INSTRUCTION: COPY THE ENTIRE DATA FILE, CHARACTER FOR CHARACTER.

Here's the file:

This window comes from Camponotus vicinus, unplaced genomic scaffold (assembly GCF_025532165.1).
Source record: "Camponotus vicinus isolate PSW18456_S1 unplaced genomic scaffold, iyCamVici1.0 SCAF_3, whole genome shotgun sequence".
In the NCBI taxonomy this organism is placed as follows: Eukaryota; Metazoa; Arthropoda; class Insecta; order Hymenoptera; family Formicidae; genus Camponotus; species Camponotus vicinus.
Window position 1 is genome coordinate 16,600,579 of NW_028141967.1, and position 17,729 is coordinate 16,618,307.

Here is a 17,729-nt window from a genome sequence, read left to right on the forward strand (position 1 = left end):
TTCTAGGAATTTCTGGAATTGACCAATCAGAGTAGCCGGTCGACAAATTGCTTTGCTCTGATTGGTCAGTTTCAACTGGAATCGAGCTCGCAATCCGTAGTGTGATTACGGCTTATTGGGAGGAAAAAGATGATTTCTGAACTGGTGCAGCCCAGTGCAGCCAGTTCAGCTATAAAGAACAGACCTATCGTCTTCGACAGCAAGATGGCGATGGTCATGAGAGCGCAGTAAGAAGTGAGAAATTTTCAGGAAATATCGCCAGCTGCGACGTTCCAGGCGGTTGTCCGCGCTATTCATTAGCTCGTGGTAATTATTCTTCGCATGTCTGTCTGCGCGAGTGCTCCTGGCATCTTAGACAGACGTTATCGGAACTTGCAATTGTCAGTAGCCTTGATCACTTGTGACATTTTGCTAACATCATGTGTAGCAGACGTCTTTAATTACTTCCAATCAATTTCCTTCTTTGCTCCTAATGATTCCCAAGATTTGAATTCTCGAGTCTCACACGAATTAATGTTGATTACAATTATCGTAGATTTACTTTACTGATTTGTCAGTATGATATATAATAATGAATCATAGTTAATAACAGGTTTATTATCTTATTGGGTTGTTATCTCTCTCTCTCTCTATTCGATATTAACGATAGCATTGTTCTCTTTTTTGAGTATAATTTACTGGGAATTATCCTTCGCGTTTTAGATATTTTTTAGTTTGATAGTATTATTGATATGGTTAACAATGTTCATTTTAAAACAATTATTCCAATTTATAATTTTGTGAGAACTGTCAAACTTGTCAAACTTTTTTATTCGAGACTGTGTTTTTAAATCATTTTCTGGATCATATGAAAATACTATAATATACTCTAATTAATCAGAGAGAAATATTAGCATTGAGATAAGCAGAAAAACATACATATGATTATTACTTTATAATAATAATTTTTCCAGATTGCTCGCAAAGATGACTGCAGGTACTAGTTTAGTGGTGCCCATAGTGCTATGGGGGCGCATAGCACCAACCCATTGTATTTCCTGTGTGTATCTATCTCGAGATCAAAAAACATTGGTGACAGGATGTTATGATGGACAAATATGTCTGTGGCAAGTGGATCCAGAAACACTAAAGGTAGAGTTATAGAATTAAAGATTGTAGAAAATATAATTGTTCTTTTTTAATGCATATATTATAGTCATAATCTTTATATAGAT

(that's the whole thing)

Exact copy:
This window comes from Camponotus vicinus, unplaced genomic scaffold (assembly GCF_025532165.1).
Source record: "Camponotus vicinus isolate PSW18456_S1 unplaced genomic scaffold, iyCamVici1.0 SCAF_3, whole genome shotgun sequence".
In the NCBI taxonomy this organism is placed as follows: Eukaryota; Metazoa; Arthropoda; class Insecta; order Hymenoptera; family Formicidae; genus Camponotus; species Camponotus vicinus.
Window position 1 is genome coordinate 16,600,579 of NW_028141967.1, and position 17,729 is coordinate 16,618,307.

Here is a 17,729-nt window from a genome sequence, read left to right on the forward strand (position 1 = left end):
TTCTAGGAATTTCTGGAATTGACCAATCAGAGTAGCCGGTCGACAAATTGCTTTGCTCTGATTGGTCAGTTTCAACTGGAATCGAGCTCGCAATCCGTAGTGTGATTACGGCTTATTGGGAGGAAAAAGATGATTTCTGAACTGGTGCAGCCCAGTGCAGCCAGTTCAGCTATAAAGAACAGACCTATCGTCTTCGACAGCAAGATGGCGATGGTCATGAGAGCGCAGTAAGAAGTGAGAAATTTTCAGGAAATATCGCCAGCTGCGACGTTCCAGGCGGTTGTCCGCGCTATTCATTAGCTCGTGGTAATTATTCTTCGCATGTCTGTCTGCGCGAGTGCTCCTGGCATCTTAGACAGACGTTATCGGAACTTGCAATTGTCAGTAGCCTTGATCACTTGTGACATTTTGCTAACATCATGTGTAGCAGACGTCTTTAATTACTTCCAATCAATTTCCTTCTTTGCTCCTAATGATTCCCAAGATTTGAATTCTCGAGTCTCACACGAATTAATGTTGATTACAATTATCGTAGATTTACTTTACTGATTTGTCAGTATGATATATAATAATGAATCATAGTTAATAACAGGTTTATTATCTTATTGGGTTGTTATCTCTCTCTCTCTCTATTCGATATTAACGATAGCATTGTTCTCTTTTTTGAGTATAATTTACTGGGAATTATCCTTCGCGTTTTAGATATTTTTTAGTTTGATAGTATTATTGATATGGTTAACAATGTTCATTTTAAAACAATTATTCCAATTTATAATTTTGTGAGAACTGTCAAACTTGTCAAACTTTTTTATTCGAGACTGTGTTTTTAAATCATTTTCTGGATCATATGAAAATACTATAATATACTCTAATTAATCAGAGAGAAATATTAGCATTGAGATAAGCAGAAAAACATACATATGATTATTACTTTATAATAATAATTTTTCCAGATTGCTCGCAAAGATGACTGCAGGTACTAGTTTAGTGGTGCCCATAGTGCTATGGGGGCGCATAGCACCAACCCATTGTATTTCCTGTGTGTATCTATCTCGAGATCAAAAAACATTGGTGACAGGATGTTATGATGGACAAATATGTCTGTGGCAAGTGGATCCAGAAACACTAAAGGTAGAGTTATAGAATTAAAGATTGTAGAAAATATAATTGTTCTTTTTTAATGCATATATTATAGTCATAATCTTTATATAGAT